10-18-2017 11:14 AM
Hello all you very smart SAS programmers. I have a question for you about processing of SQL statements on an Oracle database. Here is the basics of what I am experiencing.
I am use an explicit pass through to an Oracle database via proc sql. I wrote a SQL statement that returned roughly 2.1 million records with a run time of about 2 hours. I realized that I was returning more records then I needed so the only change I made to the code was to add a UNIQUE to the select statement. This returned about 150,000 records and increased the run time to about 10 hours. I was in shock! How could a more restrictive query that is designed to return fewer records run loner and not just longer but five times as long.
The obvious answer to me was that there was some sort of system or connectivity issue so I repeated the experiment. It has turned out to be very consistent. My first thought was that I was being a silly little programmer and that I was breaking the pass through by using SAS specific syntax and that to process the unique statement data had to be returned from the native server to the SAS server I am running on. But since I am using an explicit pass through, the statements would not compile or execute if that was the case.
The second thought I had was that UNIQUE is handled by Oracle in some fashion that I didn't anticipate. I did some research on UNIQUE versus DISTINCT hoping to revealed how SQL handles those statements. All I can determine is that the two are synonymous and should return the same results. Nothing about processing. As an experiment, I am going to re-run using a DISTINCT in place of the UNIQUE.
The final thought that I had was in regards to indexes. I know the Oracle table I am pulling from is indexed and I have two WHERE clauses that reference those indexes. One explanation for the increased run times would be that the UNIQUE statement creates a processing situation whereby the indexes are ignored. If this is the case, I can accomplish the same thing as the UNIQUE by using a GROUP BY clause which should then decrease my run time from the 2 hour mark. I am also going to try this as an experiment.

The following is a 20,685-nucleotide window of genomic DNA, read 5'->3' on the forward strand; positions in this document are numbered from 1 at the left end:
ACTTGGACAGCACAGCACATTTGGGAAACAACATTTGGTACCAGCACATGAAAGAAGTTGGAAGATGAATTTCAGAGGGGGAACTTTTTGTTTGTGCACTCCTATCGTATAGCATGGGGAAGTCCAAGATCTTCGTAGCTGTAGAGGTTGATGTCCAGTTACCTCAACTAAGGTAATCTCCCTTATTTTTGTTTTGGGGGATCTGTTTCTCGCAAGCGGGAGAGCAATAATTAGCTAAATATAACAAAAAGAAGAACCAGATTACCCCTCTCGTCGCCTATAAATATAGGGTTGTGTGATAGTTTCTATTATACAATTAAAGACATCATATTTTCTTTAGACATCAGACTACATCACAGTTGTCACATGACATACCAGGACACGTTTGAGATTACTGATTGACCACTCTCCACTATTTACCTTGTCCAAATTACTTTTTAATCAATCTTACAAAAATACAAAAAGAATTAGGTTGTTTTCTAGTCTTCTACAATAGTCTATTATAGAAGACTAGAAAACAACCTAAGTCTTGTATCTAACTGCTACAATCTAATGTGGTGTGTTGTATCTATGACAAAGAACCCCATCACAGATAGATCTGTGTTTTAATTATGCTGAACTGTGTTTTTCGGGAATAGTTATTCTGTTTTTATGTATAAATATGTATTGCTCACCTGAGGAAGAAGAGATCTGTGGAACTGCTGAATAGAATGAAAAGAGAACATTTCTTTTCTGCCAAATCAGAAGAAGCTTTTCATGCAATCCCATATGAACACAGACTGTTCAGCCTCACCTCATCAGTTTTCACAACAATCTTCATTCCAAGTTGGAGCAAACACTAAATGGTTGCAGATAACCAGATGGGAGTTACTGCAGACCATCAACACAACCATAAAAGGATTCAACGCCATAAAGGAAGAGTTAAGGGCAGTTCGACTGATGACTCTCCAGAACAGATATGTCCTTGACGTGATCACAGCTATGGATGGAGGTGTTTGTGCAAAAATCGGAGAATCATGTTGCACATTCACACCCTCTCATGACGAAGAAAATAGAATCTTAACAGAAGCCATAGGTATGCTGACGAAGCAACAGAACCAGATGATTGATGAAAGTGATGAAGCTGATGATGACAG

So, after all of that, I'd like to understand better how the UNIQUE or DISTINCT statements are handled by Oracle so that I can predict when using that code is an acceptable solution or when it should be avoided. Does anyone know how the processing works or have any resources they can point me to where I can learn for myself?
10-18-2017 11:29 AM
10-20-2017 12:08 PM
Yeah, I know it's an Oracle thing but I wanted a SAS user perspective rather than just the Oracle. At the end of the day, I need to know how to use SAS in the Oracle environment and Oracle people can't help with that.
That being said, I went to one of our Oracle experts (I didn't know she was an Oracle expert or I would have started with her). She did give some things to optimize but we think we figured out what was going on. I think this is probably of interest to SAS coders and I'm curious if proc sql handles this the same way. It turns out that the DISTINCT statement executes after all other selecting is done. So in my case, after the primary query had returned the 2.1 million records the DISTINCT then executed to reduce the size down to 120,000. In the execution of the DISTINCT (in Oracle at least, I'm curious as to proc sql and other database types) there is an implicit sort that occurs. As we all know, sorts can be very memory intensive and this is what was causing the poor time performance. As a user I am only allocated a limited amount of memory when I connect to the database. The database had to hold the 2.1 million records, perform the sort, and store the resultant table. Because of the size of the dataset, the majority of my allocated memory was already occupied. In order to accomplish the DISTINCT, Oracle was performing all sorts of gymnastics to open up space for temporary use, use it, and then clear it again. The solutions are to be allocated more memory (not going to happen), use less memory (i.e. return fewer records) or not perform the DISTINCT. I went with option number three.
As an aside, I was also able to find a different index to select on and added some other code efficiencies that I was unaware of. The end result was twofold, I reduced the run time from 2 hours down to under 5 minutes and I made a new Oracle friend